Ephemeris by Norm Sibum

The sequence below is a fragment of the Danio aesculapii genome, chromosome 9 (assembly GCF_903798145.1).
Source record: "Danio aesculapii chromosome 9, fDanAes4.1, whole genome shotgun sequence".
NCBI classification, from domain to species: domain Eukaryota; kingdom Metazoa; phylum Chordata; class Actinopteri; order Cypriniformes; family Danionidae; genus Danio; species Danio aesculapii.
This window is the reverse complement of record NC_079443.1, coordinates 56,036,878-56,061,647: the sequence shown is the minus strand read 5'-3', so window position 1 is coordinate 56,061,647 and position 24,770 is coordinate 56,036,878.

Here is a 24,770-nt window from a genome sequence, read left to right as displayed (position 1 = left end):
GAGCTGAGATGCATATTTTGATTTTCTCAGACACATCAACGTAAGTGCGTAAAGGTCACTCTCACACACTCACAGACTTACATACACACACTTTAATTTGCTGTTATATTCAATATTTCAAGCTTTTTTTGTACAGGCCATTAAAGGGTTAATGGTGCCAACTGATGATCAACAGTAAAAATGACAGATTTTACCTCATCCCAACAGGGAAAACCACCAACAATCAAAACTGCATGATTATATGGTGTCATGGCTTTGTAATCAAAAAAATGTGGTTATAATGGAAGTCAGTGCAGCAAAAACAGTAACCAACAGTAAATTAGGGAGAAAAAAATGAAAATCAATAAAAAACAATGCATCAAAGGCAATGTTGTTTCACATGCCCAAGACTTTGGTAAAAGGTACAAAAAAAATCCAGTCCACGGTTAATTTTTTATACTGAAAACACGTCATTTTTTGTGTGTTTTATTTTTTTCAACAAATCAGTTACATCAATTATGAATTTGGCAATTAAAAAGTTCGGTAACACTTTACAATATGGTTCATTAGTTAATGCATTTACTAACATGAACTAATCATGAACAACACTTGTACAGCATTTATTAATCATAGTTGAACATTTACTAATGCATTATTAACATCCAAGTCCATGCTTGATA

Pruinescence is a word, even if my spell-check function has other ideas. You can, if you wish, consult an actual or virtual dictionary for the last word on a seldom-used unit of language. Moreover, by way of what the item signifies, you will have it acknowledged: what cute tricks nature gets up to at times. Otherwise I am losing interest in the book From Culbone Wood – In Xanadu, notebooks and fantasias, Tom Lowenstein, Shearmans Books; just that in loyalty to a longstanding friendship I will probably have to continue reading the damn thing lest I be struck off the Christmas list or find myself consigned to a corner of Social Media where Social Medeas of all genders hold court and spread punitive measures around. In my friend’s estimation, the book is about how poetry comes to be poetry, its author writing in the voice of an imagined Coleridge. The book has passages that stop one in one’s tracks and then there are – what? sentences that string those passages together and seem plotted out by a flake, to put not too fine a point on it. So then, I am drifting back to The Annals (Tacitus, good old Tacitus). Zibaldone still looms like a thundercloud in the distance—Simone Petrèment’s book on the origins of Gnosticism has, however, obtruded, and I find myself returned to my juvenile years and the cheap theologizing I indulged in back then. For which I perhaps deserve to be shot. The book is dredging up all sorts of long-inert thoughts, including those thoughts that have comprised my skepticism as to the existence of a Deity. So too my skepticism in respect to the more Pollyann-ish aspects of evolutionary theory as presented by its smiley cheerleaders on the Charlie Rose Show and the like. Those blithe pronouncements on life’s intangibles (there aren’t any, really, it’s just poets having themselves a hoot) strike me as shaky as the reasonings of the more vociferous bleacher sections of the Tea Party down south. Again, what can one say? As ever: the Old Testament God is no one’s idea of a touchy-feely god; nature is nasty stuff, and humankind is not exactly comprised of sweethearts, no matter how endearingly the comics render specimens of the species in their talk-shtick. No doubt McGravitas will charge me with overly exercising my pessimism (as he did the other night when I forgot my manners and indicated that I was leery of the claim that certain techniques of meditation will induce regime change, I mean, bring about alterations in one’s hitherto self-destructive behaviour); but then that is what makes McGravitas McGravitas: he would be sanguine now getting on for retirement age; would be a much-mellowed Schopenhauer rosy from the warmth of sausages and pints of beer and not minding too much being, in his person, a favoured repository of cosmic time on loan. God love him, and he is much loved, in any case—Esteemed Publisher was in town, speaking of the much loved. Martinis were shaken, not stirred. Fresh from a pow-wow on government funding of the arts, he more or less disclosed that a fundamental shift in policy was possibly in the works. An altered mandate. You know, if it ain’t fixed, break it. In any event, publishers are grossly under-valued, or so he sighed. It remains a sweet prospect: to sail into the sunset of a lake named after the feast day of a saint, ‘tarry time’ in full effect. It would certainly be less harrowing than weathering book reviews—At some point in the course of the past two weeks, I had whiskeys with the Moesian. The bar was new to us. It might have lurched out of a Bukowski short story, all those lost Faye Dunaways with their bagfuls of Wonder Bread and jugs of muscatel, the grocery run completed, availing themselves of a pit stop before heading home to some Palace Hotel. We were each of us earnestly going on about something, the Moesian and I. Perhaps how it is generally a mistake to explicitly depict acts of sex in one’s writing, as it will only reveal one’s profound ignorance of the subject. (And why that young woman was ballet-ing from one end of the bar to the other seemed altogether unanswerable, and she might have been Persephone on a three-day pass from Hades, stoned to the eyeballs. But then the venue was Hades—) Or perhaps it was something else, as in, why write at all when it is all falling down around one’s ears? Self-defense does come to mind, as it has from generation to generation. I had been entreating the man to go see La Grande Bellezza or The Great Beauty (I have seen the movie twice now, which testifies to either how easily I am pleased or how obsessive I can get), but I guess he does not appreciate being railroaded into doing his cultural duty—The words ‘the New New New Proto-Fascism’ popped into my head like the cherries of an old school slot machine one wintry night in recent days when I was out with Golden Girl. Our intention was to dine, then descend upon a reading at the Yellow Door like a pair of wing-weary migratory birds in need of spiritual R&R. We heard out Alice Petersen as she read a little gem of a prose piece, and then, subsequently, well – those aforementioned words in single quotes had occasion to try me, as if trial balloons in a hot house atmosphere of very unstable geist. It could be that they wished to determine if their import just might achieve traction. More I cannot say, as I would indubitably piss off more than a few darling campaigners. Micro-Aggression Committees indeed, such as seem to have gained moral ascendancy on a few university campuses here and there. In light of which one could say that it has taken five or so decades for the 60s to find themselves thoroughly parodied, if not gutted, the pettiness of the left-of-centres rivaling that of right wing nutters. Ah, spiritual breakthroughs and looking spiffy for one’s literary agent—There has been the fact of Michael Glover aka Foulard having gone to the funeral of Sebastian Barker, poet-son of George Barker and Elizabeth Smart, and reporting on the affair for The Independent. What little I have seen of Sebastian Barker’s poems over the years did not cause me to turn cartwheels on my living room rug, but I am told by reliable sources that he became quite the poet in his last years, and I will have to trim my sails accordingly. Alright then. London Lunar was also in evidence, inwardly sorrowful, and outwardly – well, I have no idea. Mr Barker seems to have been a truly good sort, and when such a fellow passes on, it does hollow out some portion of the core of one’s existence. And if love’s folly, let fools’ beauty rule—Here in Nikas, the lunch hour in the record books, Alexandra the waitress still has no better taste in music than she had when she got herself into this sorry business. Eddie the cook has a trip to Mecca to make. I may bugger off this weekend and alight upon Crow in his North Hatley habitat, who likes his natural philosophy and his single malt neat—